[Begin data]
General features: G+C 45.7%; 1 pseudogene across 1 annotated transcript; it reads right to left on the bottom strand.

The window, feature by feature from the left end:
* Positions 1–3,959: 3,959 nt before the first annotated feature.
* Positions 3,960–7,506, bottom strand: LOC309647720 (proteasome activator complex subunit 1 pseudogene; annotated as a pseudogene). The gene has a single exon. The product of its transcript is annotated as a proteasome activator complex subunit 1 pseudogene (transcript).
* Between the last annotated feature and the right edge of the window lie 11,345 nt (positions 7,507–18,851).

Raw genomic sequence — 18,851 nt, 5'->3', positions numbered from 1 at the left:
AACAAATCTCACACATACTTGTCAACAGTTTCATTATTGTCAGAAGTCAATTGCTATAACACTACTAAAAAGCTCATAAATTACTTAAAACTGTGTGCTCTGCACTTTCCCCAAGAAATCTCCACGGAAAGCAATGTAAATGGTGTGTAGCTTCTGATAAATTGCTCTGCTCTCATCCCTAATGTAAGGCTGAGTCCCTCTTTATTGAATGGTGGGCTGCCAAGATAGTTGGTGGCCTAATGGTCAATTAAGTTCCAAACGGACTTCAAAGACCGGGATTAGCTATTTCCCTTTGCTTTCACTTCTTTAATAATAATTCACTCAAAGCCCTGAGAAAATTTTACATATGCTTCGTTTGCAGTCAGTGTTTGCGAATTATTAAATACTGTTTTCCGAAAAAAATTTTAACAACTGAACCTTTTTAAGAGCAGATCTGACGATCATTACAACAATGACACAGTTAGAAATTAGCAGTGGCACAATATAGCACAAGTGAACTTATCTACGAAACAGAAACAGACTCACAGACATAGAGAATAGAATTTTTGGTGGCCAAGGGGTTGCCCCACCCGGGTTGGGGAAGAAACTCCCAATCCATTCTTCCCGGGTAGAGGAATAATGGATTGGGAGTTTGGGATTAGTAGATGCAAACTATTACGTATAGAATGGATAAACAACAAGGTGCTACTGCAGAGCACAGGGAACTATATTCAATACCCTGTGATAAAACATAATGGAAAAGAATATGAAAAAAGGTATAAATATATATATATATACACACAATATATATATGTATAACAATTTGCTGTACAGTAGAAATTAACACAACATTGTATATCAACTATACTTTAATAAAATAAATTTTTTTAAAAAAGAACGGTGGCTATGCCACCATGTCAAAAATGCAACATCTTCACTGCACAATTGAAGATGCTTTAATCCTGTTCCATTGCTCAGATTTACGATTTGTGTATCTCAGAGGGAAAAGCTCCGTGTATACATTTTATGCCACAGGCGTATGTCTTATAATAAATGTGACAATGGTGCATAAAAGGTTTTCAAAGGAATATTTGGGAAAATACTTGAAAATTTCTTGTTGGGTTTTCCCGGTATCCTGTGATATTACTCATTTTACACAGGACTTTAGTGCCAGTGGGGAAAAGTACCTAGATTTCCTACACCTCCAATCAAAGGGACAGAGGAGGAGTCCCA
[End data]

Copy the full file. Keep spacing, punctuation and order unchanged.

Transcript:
General features: G+C 45.7%; 1 pseudogene across 1 annotated transcript; it reads right to left on the bottom strand.

The window, feature by feature from the left end:
* Positions 1–3,959: 3,959 nt before the first annotated feature.
* Positions 3,960–7,506, bottom strand: LOC309647720 (proteasome activator complex subunit 1 pseudogene; annotated as a pseudogene). The gene has a single exon. The product of its transcript is annotated as a proteasome activator complex subunit 1 pseudogene (transcript).
* Between the last annotated feature and the right edge of the window lie 11,345 nt (positions 7,507–18,851).

Raw genomic sequence — 18,851 nt, 5'->3', positions numbered from 1 at the left:
AACAAATCTCACACATACTTGTCAACAGTTTCATTATTGTCAGAAGTCAATTGCTATAACACTACTAAAAAGCTCATAAATTACTTAAAACTGTGTGCTCTGCACTTTCCCCAAGAAATCTCCACGGAAAGCAATGTAAATGGTGTGTAGCTTCTGATAAATTGCTCTGCTCTCATCCCTAATGTAAGGCTGAGTCCCTCTTTATTGAATGGTGGGCTGCCAAGATAGTTGGTGGCCTAATGGTCAATTAAGTTCCAAACGGACTTCAAAGACCGGGATTAGCTATTTCCCTTTGCTTTCACTTCTTTAATAATAATTCACTCAAAGCCCTGAGAAAATTTTACATATGCTTCGTTTGCAGTCAGTGTTTGCGAATTATTAAATACTGTTTTCCGAAAAAAATTTTAACAACTGAACCTTTTTAAGAGCAGATCTGACGATCATTACAACAATGACACAGTTAGAAATTAGCAGTGGCACAATATAGCACAAGTGAACTTATCTACGAAACAGAAACAGACTCACAGACATAGAGAATAGAATTTTTGGTGGCCAAGGGGTTGCCCCACCCGGGTTGGGGAAGAAACTCCCAATCCATTCTTCCCGGGTAGAGGAATAATGGATTGGGAGTTTGGGATTAGTAGATGCAAACTATTACGTATAGAATGGATAAACAACAAGGTGCTACTGCAGAGCACAGGGAACTATATTCAATACCCTGTGATAAAACATAATGGAAAAGAATATGAAAAAAGGTATAAATATATATATATATACACACAATATATATATGTATAACAATTTGCTGTACAGTAGAAATTAACACAACATTGTATATCAACTATACTTTAATAAAATAAATTTTTTTAAAAAAGAACGGTGGCTATGCCACCATGTCAAAAATGCAACATCTTCACTGCACAATTGAAGATGCTTTAATCCTGTTCCATTGCTCAGATTTACGATTTGTGTATCTCAGAGGGAAAAGCTCCGTGTATACATTTTATGCCACAGGCGTATGTCTTATAATAAATGTGACAATGGTGCATAAAAGGTTTTCAAAGGAATATTTGGGAAAATACTTGAAAATTTCTTGTTGGGTTTTCCCGGTATCCTGTGATATTACTCATTTTACACAGGACTTTAGTGCCAGTGGGGAAAAGTACCTAGATTTCCTACACCTCCAATCAAAGGGACAGAGGAGGAGTCCCA